In the wake of the 12 7.0 magnitude devastating earthquake that hit Haiti in January, the capital city of Port-an-Prince has been left in shambles. Thousands are dead and 200,000+ have been left homeless. With more than an estimated three million people being affected by the disaster, support from around the globe has been offered. The Laurier Brantford community has been quick to reach out to the devastated island nation, including the efforts of university bookstore supervisor, Jen Brickman.
Brickman has just returned from her fourth volunteer visit to Limbe, Haiti at the Hopital Bon Samaritan (HBS). She left with her parents and significant other on March 6 to assist HBS and the orphanage located within the hospital, arriving on March 9.
“The Haitian people are doing well, mostly just saddened with the loss of family members and friends. They realize they must keep going and living,” said Brickman via email from Haiti.
Limbe is 18 miles northeast of Cap Haitian, where Brickman and her family flew into. Cap Haitian is roughly 140 miles north of Port-au-Prince. The biggest impact for HBS, according to Brickman, is the increase in patients who are coming from the south for medical treatment.
“They [HBS] have also had an increased number of volunteers and definitely an increased number of supplies donated.”
Limbe was not directly hit by the earthquake or aftershocks, but it now swells with an influx of people affected by the disaster. Brickman said that there were 10 temporary volunteers at the hospital, including her family, which is more than the HBS has ever seen.
One particularly moving story Brickman has encountered was from a plumber, Tiko, who lost his son in the earthquake.
“He went down to Port-au-Prince to try and find his body, and couldn’t,” she explained. “He walked all across the city and saw unimaginable things. Listening to story like that is different and very moving.”
In the last couple of weeks, Brickman and her mother, Marg, have worked in the Kia Mira orphanage each morning, helping feed the children and walking them around the compound. They also work together to sort through the donations received and put them in the various depots and storage areas. Brickman had been sorting through the “overwhelming” influx of medical supplies as well. Her father, Jim, and her significant other, Phil Kitchen, spent much of their time painting and developing the area’s infrastructure, such as the main water pump.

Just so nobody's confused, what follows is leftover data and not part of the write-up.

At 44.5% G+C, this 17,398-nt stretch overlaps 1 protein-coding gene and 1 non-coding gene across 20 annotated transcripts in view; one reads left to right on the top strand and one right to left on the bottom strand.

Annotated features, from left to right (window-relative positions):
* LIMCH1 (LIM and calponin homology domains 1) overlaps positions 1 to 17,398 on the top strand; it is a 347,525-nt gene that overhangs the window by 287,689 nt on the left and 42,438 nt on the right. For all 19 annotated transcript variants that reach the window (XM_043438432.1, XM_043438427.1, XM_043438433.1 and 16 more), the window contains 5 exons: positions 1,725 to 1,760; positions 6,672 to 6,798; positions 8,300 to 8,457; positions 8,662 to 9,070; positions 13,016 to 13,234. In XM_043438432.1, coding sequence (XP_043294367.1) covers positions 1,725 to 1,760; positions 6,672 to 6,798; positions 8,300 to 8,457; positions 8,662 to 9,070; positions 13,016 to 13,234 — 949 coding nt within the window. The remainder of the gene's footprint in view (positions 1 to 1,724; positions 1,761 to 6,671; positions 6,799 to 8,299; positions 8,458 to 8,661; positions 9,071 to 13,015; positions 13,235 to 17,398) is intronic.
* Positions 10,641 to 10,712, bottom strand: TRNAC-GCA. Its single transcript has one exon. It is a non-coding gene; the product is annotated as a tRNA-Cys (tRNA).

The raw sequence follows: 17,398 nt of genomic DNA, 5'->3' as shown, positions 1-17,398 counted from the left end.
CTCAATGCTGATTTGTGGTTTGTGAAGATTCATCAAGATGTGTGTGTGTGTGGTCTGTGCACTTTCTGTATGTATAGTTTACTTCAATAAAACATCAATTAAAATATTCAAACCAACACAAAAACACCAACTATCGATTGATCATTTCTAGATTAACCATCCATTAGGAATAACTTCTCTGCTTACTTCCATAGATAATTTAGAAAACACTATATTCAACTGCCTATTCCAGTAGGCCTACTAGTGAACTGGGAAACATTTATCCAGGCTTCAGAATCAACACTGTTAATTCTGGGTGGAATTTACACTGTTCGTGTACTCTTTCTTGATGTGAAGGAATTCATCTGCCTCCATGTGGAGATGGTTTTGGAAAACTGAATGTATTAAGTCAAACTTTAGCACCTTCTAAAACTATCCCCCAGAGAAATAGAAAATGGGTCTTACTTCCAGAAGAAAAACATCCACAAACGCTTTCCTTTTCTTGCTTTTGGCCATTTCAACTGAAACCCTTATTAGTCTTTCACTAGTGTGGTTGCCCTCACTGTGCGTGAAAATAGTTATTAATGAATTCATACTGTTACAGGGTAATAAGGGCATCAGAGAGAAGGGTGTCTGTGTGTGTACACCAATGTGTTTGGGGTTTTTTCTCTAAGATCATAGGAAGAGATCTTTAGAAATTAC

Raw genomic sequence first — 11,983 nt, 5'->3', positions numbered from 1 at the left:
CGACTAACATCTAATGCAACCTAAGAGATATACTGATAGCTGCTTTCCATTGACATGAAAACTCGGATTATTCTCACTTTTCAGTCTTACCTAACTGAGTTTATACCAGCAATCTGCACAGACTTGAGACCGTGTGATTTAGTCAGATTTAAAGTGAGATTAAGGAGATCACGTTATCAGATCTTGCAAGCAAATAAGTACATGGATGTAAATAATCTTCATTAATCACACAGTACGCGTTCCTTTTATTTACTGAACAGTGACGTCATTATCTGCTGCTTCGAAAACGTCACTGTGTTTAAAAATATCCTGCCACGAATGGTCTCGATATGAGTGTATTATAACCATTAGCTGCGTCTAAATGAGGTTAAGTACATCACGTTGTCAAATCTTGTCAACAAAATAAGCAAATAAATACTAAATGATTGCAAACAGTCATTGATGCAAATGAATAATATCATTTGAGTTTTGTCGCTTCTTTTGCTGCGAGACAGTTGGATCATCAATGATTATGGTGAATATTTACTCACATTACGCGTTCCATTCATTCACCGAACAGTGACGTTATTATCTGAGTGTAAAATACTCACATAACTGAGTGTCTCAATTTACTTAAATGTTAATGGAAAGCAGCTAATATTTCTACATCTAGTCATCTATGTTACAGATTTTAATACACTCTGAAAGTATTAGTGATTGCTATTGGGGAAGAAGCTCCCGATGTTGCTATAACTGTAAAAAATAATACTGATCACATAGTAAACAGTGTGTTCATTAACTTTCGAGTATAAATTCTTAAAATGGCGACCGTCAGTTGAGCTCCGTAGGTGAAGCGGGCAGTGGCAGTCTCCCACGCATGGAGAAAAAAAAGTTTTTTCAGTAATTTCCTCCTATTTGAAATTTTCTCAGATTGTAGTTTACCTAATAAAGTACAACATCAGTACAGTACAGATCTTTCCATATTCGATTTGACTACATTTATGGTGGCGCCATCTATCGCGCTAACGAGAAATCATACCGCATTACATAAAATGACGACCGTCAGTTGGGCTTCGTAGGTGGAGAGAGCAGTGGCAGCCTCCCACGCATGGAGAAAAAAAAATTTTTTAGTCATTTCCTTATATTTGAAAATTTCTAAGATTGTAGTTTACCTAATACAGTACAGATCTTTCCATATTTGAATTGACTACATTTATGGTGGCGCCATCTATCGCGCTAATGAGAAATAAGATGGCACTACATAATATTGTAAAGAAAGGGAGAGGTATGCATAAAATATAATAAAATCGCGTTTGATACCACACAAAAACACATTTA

The Laurier Brantford bookstore has been able to contribute approximately $1000 in the past year to Hopital Bon Samaritan in Limbe. The donations come from the year-round front counter bucket in the store, as well as from the staff-faculty Christmas party auction, and personal donations from staff and faculty.
“This money is a huge help for many things,” said Brickman. “New mattresses for the orphanage arrived this week – just one of the many projects on the go.”
One major project in Limbe close to Brickman’s heart is the foster home, Hodges House. Named after HBS founder, William Hodges, Hodges House currently has “three high functioning children” from HBS, and two children still in the orphanage, Reese and Luvens. The boys will be moved into Hodges House together with two house mothers.
“Shawn, the boss, needs to hire one more house mother and then the place will be ready,” said Brickman.
Brickman, along with the house mother and Shawn, has worked a lot on the house to make it more ‘homey’, bringing framed pictures to hang around the house.
According to the Hopital Bon Samaritan website, there has been an increase in re-migration, as the number of people looking for health care grows. Each day, the hospital receives word of more missing people as chaos is still ongoing.
Haiti faces a long and different road ahead. The focus for major donation sites and humanitarian operations is bringing in additional medical care, clean water and the distribution of relief items. So far, the Canadian Red Cross has responded with approximately 40 million litres of water being produced and distributed since the earthquake struck. There has also been 4400 metric tonnes of supplies shipped to Haiti for relief efforts, as well as treating over 62,000 people. Their next project is to build proper shelters for families as the rainy season begins soon.